Poisoning the Planet – The next set of Challenges for Change


April 30, 2024

Independence remains one of the most powerful words in the current market of greenwashing and ambivalence when the subject of PFAS and contamination risk are the topic of conversation.

PFAS-Free Australia is precisely that – independent.  Since 2017 our small but experienced and globally connected group have provided update and assessment of the key activities and outcomes in the acknowledgment of the growing storm around these ubiquitous “Forever Chemicals”.

In recent months and with a growing support base from some unlikely sectors of the domestic market, national media are finally reporting and finding relevance to global recognition of the impact of PFAS – perhaps more commonly known as “Forever Chemicals”.

As April draws to a close, many people will have caught the STAN Original documentary – How To Poison a Planet featuring Mark Ruffalo.  However, the real hero of this documentary is legendary lawyer Robert Bilott of Taft Stettinius & Hollister LLP.  Rob is the man that turned the US environmental movement on its head when he changed sides at the boardroom table and tackled the swell of issues and the discovery of hidden agenda from Global giants – 3M, Du Pont and the plethora of second tier users of PFAS chemicals.  Mounting the case against 3M would not have occurred without the diligence and persistence of the lead attorney and his team – Gary Douglas of Douglas & London.

The ground swell of both evidence and disgust at the arrogance of the corporations behind PFOA and PFAS, certainly provided a drama worthy of Hollywood and it was Mark Ruffalo that portrayed Rob Bilott in Dark Waters (2019) – the screen dramatization of a 20-year battle to open the worlds eyes to the silent and widespread abuse of a manmade compound that purported to make life easy.

From the 1950’s, 3M developed, manufactured, and supported the sub-manufacture of household items that made life easier by ensuring that food didn’t stick to the surface of the saucepan coated with Teflon, or the Scotchgard on the couch made certain it would not absorb that splash of red wine.  PFAS coatings found their way into lining metal cans, acted as reagents for commercial lubrication, performed brilliantly as surfactants in industry and even changed the constituents and therefore performance of sunscreen and make-up and even food contact packaging.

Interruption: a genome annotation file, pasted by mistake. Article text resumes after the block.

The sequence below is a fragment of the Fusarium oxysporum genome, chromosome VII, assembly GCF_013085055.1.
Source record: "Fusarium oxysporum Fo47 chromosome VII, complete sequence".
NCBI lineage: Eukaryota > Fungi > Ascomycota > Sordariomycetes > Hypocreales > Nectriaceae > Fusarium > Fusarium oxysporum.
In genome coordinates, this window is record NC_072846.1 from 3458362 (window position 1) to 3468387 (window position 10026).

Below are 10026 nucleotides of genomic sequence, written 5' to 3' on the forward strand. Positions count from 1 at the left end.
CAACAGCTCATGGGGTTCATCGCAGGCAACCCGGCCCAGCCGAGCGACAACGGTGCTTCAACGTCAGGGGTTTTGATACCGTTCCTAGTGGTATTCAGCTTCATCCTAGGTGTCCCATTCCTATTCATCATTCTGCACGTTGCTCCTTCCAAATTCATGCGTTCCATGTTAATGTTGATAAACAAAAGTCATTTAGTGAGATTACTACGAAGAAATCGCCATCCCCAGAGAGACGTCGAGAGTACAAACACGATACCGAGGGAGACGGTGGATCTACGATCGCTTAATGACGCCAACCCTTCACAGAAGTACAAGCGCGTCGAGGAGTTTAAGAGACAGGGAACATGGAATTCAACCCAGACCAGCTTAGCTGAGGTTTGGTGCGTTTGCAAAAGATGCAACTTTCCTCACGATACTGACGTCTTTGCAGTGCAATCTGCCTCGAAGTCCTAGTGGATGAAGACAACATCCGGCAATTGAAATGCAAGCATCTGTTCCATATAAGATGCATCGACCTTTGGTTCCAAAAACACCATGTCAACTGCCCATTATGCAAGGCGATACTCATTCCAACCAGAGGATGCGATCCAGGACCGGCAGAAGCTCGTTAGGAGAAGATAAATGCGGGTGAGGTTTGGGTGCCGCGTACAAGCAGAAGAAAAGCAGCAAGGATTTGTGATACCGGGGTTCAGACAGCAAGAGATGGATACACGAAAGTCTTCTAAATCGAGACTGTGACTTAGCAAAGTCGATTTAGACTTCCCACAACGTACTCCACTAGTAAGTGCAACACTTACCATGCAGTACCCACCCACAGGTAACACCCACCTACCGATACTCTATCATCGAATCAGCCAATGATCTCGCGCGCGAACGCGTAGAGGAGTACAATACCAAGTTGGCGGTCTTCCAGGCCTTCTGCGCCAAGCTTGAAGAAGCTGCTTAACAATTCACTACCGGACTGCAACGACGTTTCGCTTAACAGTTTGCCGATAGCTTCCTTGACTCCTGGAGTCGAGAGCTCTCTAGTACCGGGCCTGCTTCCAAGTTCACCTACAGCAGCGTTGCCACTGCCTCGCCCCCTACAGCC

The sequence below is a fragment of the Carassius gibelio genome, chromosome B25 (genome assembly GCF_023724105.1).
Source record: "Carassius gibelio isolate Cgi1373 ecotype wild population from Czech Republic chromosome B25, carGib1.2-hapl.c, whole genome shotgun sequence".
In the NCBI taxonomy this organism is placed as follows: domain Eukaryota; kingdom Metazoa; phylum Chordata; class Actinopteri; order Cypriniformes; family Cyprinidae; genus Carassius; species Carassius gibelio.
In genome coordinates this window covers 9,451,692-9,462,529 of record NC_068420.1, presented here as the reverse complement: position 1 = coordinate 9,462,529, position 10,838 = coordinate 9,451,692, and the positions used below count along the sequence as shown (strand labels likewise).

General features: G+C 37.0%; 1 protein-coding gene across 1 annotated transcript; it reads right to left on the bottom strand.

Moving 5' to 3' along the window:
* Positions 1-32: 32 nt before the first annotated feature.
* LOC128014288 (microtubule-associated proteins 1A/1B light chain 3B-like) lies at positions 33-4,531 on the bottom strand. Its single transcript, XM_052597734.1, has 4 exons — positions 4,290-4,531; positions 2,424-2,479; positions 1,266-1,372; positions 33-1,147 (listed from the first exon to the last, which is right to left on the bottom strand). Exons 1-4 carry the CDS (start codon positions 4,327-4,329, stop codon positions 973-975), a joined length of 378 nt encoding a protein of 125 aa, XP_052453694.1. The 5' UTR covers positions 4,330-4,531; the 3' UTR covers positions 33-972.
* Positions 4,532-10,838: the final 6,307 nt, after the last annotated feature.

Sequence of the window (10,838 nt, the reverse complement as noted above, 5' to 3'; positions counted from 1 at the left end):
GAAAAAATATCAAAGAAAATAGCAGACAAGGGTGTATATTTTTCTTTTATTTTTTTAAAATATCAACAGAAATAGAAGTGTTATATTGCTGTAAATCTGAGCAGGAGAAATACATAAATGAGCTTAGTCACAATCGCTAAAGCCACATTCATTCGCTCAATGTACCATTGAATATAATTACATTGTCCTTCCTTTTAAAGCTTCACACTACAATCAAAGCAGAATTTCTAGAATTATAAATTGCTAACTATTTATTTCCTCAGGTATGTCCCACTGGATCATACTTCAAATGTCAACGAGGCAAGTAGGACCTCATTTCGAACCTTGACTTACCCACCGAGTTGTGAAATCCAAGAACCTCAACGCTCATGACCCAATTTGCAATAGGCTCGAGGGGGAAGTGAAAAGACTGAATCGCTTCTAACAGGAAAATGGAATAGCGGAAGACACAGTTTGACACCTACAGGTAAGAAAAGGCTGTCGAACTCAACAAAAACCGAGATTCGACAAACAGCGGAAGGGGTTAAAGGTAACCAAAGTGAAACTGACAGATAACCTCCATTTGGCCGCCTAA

Then there is the well documented impact and overuse in Fire Suppressant foams and the legacy that has subsequently impacted defence departments, communities, individuals, natural water courses and delivered the resounding assessment of futility across the globe.

Australia is not immune to these nasty man-made chemicals and How to Poison a Planet features a resoundingly direct and some might say “too close to home” investigation into the Jervis Bay township of Wreck Bay.  Sydney Morning Herald investigative journalist Carrie Fellner assembled her input to the documentary over 4 years, and the results and impact to the Aboriginal community of Wreck Bay are uncomfortable to watch – let alone accept as happening in our own backyard.

The simple reality is that PFAS is here to stay and as a global community we are no closer to agreeing suitable options that can reverse the poisoning of decades.  Nor are we really prepared to have those difficult conversations that have to be had, relative to the remediation that must carry some burden of cost to all those that have profited from the revenue streams over such an extended period of time.

However, the challenge is more than just the remediation of the land and environmental impacts.  Are these costs to be borne by the end user or does the manufacturer of the source chemical shoulder the full liability?

In light of the disclosures that are now on record from the abhorrent conduct of 3M, the sentiment is high in respect to their culpability in the whole sordid contamination of our planet.

The tragedy that has been dropped on the community of Wreck Bay has been settled, some might suggest, by the compensation for the health impacts over generations of elders and young people.

But is the determination of a quantum paid by the Defence Department (with no acceptance of liability) a win?  It cannot be judged as such.  It makes a consideration for the here and now, but what of the clean-up of the area, the ancestral significance of the region to the local peoples and the environmental damage that will live in the location for generations and decades to come.

With this challenge now on our doorstep, we are hopeful that the time and hopefully increased awareness beyond industry groups, activists, consultants, and media, might start to deliver a cohesive plan for action and strategy.

We anticipate increased demand for testing and validation of the claims for products that are PFAS-free.  Regrettably, these claims are all too common and from the data we have assembled, the wishy-washy declarations of “No Added PFAS” just cannot be permitted as acceptable.  Any PFAS must be declared as the enemy and the requisite management of all viable alternative product must be the goal.

PFAS Free Australia is ready to assist with our network of independent laboratories and follow this through with the inclusion of the benchmarking report from similar product groups.  This data has been collated since 2017 and encompasses 3 independent laboratories and a range of testing protocols across our global network.

In the coming days, our May PFAS Testing Program will be announced, and we look forward to continuing to broaden the awareness, the true measurement of risk and hopefully a deeper understanding of the changes that need to be broadly adopted to fight the ongoing risk of these insidious “Forever Chemicals”.